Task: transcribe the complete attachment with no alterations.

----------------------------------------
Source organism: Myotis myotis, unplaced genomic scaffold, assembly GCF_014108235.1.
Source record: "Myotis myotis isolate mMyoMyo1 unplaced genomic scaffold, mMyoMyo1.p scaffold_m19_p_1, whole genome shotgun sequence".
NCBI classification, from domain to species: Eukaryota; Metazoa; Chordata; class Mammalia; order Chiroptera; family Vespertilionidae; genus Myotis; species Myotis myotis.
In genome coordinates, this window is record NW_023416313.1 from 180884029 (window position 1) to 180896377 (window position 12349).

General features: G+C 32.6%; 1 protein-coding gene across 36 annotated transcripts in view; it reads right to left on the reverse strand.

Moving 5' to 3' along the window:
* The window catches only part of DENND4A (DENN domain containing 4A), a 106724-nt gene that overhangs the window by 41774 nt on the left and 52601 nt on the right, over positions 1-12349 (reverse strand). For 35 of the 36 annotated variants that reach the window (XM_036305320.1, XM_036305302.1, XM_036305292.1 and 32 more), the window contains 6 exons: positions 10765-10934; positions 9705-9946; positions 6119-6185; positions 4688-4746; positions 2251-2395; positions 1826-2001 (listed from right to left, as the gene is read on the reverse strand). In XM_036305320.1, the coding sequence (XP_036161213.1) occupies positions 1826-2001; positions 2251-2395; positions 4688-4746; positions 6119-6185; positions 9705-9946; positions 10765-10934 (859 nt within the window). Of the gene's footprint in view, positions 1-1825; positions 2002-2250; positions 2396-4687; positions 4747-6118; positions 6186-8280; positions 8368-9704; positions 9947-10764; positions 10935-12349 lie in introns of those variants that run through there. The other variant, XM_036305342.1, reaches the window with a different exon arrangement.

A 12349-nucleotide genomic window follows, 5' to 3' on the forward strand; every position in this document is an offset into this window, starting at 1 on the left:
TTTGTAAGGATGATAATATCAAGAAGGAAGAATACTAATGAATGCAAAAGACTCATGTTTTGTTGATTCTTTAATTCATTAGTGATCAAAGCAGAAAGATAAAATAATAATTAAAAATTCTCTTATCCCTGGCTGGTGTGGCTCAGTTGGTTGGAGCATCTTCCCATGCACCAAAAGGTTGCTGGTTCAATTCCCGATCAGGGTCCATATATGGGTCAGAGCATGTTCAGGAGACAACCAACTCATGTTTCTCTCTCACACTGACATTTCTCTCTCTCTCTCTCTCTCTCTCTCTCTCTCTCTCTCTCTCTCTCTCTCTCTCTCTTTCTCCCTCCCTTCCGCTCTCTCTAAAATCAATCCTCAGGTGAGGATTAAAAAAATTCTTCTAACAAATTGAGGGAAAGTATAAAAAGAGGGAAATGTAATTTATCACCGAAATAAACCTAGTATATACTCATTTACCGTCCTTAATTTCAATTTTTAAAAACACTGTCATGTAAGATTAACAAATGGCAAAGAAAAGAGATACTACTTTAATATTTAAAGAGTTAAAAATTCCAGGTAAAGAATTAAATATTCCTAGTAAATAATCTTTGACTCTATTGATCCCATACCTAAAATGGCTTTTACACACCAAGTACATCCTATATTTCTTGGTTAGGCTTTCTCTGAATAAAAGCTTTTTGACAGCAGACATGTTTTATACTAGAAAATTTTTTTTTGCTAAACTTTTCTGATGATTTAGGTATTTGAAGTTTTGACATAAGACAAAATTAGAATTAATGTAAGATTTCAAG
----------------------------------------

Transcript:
Source organism: Myotis myotis, unplaced genomic scaffold, assembly GCF_014108235.1.
Source record: "Myotis myotis isolate mMyoMyo1 unplaced genomic scaffold, mMyoMyo1.p scaffold_m19_p_1, whole genome shotgun sequence".
NCBI classification, from domain to species: Eukaryota; Metazoa; Chordata; class Mammalia; order Chiroptera; family Vespertilionidae; genus Myotis; species Myotis myotis.
In genome coordinates, this window is record NW_023416313.1 from 180884029 (window position 1) to 180896377 (window position 12349).

General features: G+C 32.6%; 1 protein-coding gene across 36 annotated transcripts in view; it reads right to left on the reverse strand.

Moving 5' to 3' along the window:
* The window catches only part of DENND4A (DENN domain containing 4A), a 106724-nt gene that overhangs the window by 41774 nt on the left and 52601 nt on the right, over positions 1-12349 (reverse strand). For 35 of the 36 annotated variants that reach the window (XM_036305320.1, XM_036305302.1, XM_036305292.1 and 32 more), the window contains 6 exons: positions 10765-10934; positions 9705-9946; positions 6119-6185; positions 4688-4746; positions 2251-2395; positions 1826-2001 (listed from right to left, as the gene is read on the reverse strand). In XM_036305320.1, the coding sequence (XP_036161213.1) occupies positions 1826-2001; positions 2251-2395; positions 4688-4746; positions 6119-6185; positions 9705-9946; positions 10765-10934 (859 nt within the window). Of the gene's footprint in view, positions 1-1825; positions 2002-2250; positions 2396-4687; positions 4747-6118; positions 6186-8280; positions 8368-9704; positions 9947-10764; positions 10935-12349 lie in introns of those variants that run through there. The other variant, XM_036305342.1, reaches the window with a different exon arrangement.

A 12349-nucleotide genomic window follows, 5' to 3' on the forward strand; every position in this document is an offset into this window, starting at 1 on the left:
TTTGTAAGGATGATAATATCAAGAAGGAAGAATACTAATGAATGCAAAAGACTCATGTTTTGTTGATTCTTTAATTCATTAGTGATCAAAGCAGAAAGATAAAATAATAATTAAAAATTCTCTTATCCCTGGCTGGTGTGGCTCAGTTGGTTGGAGCATCTTCCCATGCACCAAAAGGTTGCTGGTTCAATTCCCGATCAGGGTCCATATATGGGTCAGAGCATGTTCAGGAGACAACCAACTCATGTTTCTCTCTCACACTGACATTTCTCTCTCTCTCTCTCTCTCTCTCTCTCTCTCTCTCTCTCTCTCTCTCTCTCTCTCTTTCTCCCTCCCTTCCGCTCTCTCTAAAATCAATCCTCAGGTGAGGATTAAAAAAATTCTTCTAACAAATTGAGGGAAAGTATAAAAAGAGGGAAATGTAATTTATCACCGAAATAAACCTAGTATATACTCATTTACCGTCCTTAATTTCAATTTTTAAAAACACTGTCATGTAAGATTAACAAATGGCAAAGAAAAGAGATACTACTTTAATATTTAAAGAGTTAAAAATTCCAGGTAAAGAATTAAATATTCCTAGTAAATAATCTTTGACTCTATTGATCCCATACCTAAAATGGCTTTTACACACCAAGTACATCCTATATTTCTTGGTTAGGCTTTCTCTGAATAAAAGCTTTTTGACAGCAGACATGTTTTATACTAGAAAATTTTTTTTTGCTAAACTTTTCTGATGATTTAGGTATTTGAAGTTTTGACATAAGACAAAATTAGAATTAATGTAAGATTTCAAG